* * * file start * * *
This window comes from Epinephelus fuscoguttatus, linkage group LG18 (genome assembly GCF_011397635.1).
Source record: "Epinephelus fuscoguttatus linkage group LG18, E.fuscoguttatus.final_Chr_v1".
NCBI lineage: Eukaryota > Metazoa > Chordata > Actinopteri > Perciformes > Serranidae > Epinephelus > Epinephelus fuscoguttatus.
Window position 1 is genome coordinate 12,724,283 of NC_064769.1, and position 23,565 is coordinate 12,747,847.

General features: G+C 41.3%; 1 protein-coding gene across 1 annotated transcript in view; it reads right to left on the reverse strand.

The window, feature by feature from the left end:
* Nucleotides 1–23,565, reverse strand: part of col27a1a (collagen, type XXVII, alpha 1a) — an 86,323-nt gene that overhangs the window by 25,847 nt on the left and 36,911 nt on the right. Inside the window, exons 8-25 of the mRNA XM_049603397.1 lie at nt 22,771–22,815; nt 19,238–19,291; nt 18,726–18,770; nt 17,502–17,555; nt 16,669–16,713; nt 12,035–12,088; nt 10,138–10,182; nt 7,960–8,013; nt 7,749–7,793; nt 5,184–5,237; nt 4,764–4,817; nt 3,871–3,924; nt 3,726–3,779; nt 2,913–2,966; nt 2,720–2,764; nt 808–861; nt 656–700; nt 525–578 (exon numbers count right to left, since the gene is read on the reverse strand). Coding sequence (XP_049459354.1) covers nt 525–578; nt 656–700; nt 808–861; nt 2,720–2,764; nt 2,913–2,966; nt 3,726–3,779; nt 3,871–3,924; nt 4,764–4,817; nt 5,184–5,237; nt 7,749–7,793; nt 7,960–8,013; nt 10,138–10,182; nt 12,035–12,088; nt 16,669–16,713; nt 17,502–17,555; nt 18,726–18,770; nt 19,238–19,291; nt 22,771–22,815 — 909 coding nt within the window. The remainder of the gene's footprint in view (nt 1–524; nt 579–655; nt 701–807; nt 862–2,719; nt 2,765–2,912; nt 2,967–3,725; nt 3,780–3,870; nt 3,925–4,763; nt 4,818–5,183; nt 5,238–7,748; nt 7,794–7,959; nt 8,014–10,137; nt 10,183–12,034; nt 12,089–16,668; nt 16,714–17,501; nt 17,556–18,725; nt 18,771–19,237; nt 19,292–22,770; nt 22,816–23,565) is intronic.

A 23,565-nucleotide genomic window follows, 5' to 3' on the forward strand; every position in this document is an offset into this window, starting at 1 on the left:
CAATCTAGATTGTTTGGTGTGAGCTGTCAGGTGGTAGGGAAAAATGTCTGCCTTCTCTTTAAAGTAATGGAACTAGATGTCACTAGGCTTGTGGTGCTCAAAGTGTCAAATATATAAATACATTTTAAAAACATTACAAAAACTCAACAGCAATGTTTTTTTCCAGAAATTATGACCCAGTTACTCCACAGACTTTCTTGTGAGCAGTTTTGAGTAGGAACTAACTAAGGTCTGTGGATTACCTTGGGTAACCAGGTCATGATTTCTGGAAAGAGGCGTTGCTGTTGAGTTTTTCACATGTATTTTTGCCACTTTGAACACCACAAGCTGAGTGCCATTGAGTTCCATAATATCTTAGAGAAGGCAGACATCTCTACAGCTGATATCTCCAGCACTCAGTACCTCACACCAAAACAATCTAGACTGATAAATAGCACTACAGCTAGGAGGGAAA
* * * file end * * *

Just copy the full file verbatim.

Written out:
This window comes from Epinephelus fuscoguttatus, linkage group LG18 (genome assembly GCF_011397635.1).
Source record: "Epinephelus fuscoguttatus linkage group LG18, E.fuscoguttatus.final_Chr_v1".
NCBI lineage: Eukaryota > Metazoa > Chordata > Actinopteri > Perciformes > Serranidae > Epinephelus > Epinephelus fuscoguttatus.
Window position 1 is genome coordinate 12,724,283 of NC_064769.1, and position 23,565 is coordinate 12,747,847.

General features: G+C 41.3%; 1 protein-coding gene across 1 annotated transcript in view; it reads right to left on the reverse strand.

The window, feature by feature from the left end:
* Nucleotides 1–23,565, reverse strand: part of col27a1a (collagen, type XXVII, alpha 1a) — an 86,323-nt gene that overhangs the window by 25,847 nt on the left and 36,911 nt on the right. Inside the window, exons 8-25 of the mRNA XM_049603397.1 lie at nt 22,771–22,815; nt 19,238–19,291; nt 18,726–18,770; nt 17,502–17,555; nt 16,669–16,713; nt 12,035–12,088; nt 10,138–10,182; nt 7,960–8,013; nt 7,749–7,793; nt 5,184–5,237; nt 4,764–4,817; nt 3,871–3,924; nt 3,726–3,779; nt 2,913–2,966; nt 2,720–2,764; nt 808–861; nt 656–700; nt 525–578 (exon numbers count right to left, since the gene is read on the reverse strand). Coding sequence (XP_049459354.1) covers nt 525–578; nt 656–700; nt 808–861; nt 2,720–2,764; nt 2,913–2,966; nt 3,726–3,779; nt 3,871–3,924; nt 4,764–4,817; nt 5,184–5,237; nt 7,749–7,793; nt 7,960–8,013; nt 10,138–10,182; nt 12,035–12,088; nt 16,669–16,713; nt 17,502–17,555; nt 18,726–18,770; nt 19,238–19,291; nt 22,771–22,815 — 909 coding nt within the window. The remainder of the gene's footprint in view (nt 1–524; nt 579–655; nt 701–807; nt 862–2,719; nt 2,765–2,912; nt 2,967–3,725; nt 3,780–3,870; nt 3,925–4,763; nt 4,818–5,183; nt 5,238–7,748; nt 7,794–7,959; nt 8,014–10,137; nt 10,183–12,034; nt 12,089–16,668; nt 16,714–17,501; nt 17,556–18,725; nt 18,771–19,237; nt 19,292–22,770; nt 22,816–23,565) is intronic.

A 23,565-nucleotide genomic window follows, 5' to 3' on the forward strand; every position in this document is an offset into this window, starting at 1 on the left:
CAATCTAGATTGTTTGGTGTGAGCTGTCAGGTGGTAGGGAAAAATGTCTGCCTTCTCTTTAAAGTAATGGAACTAGATGTCACTAGGCTTGTGGTGCTCAAAGTGTCAAATATATAAATACATTTTAAAAACATTACAAAAACTCAACAGCAATGTTTTTTTCCAGAAATTATGACCCAGTTACTCCACAGACTTTCTTGTGAGCAGTTTTGAGTAGGAACTAACTAAGGTCTGTGGATTACCTTGGGTAACCAGGTCATGATTTCTGGAAAGAGGCGTTGCTGTTGAGTTTTTCACATGTATTTTTGCCACTTTGAACACCACAAGCTGAGTGCCATTGAGTTCCATAATATCTTAGAGAAGGCAGACATCTCTACAGCTGATATCTCCAGCACTCAGTACCTCACACCAAAACAATCTAGACTGATAAATAGCACTACAGCTAGGAGGGAAA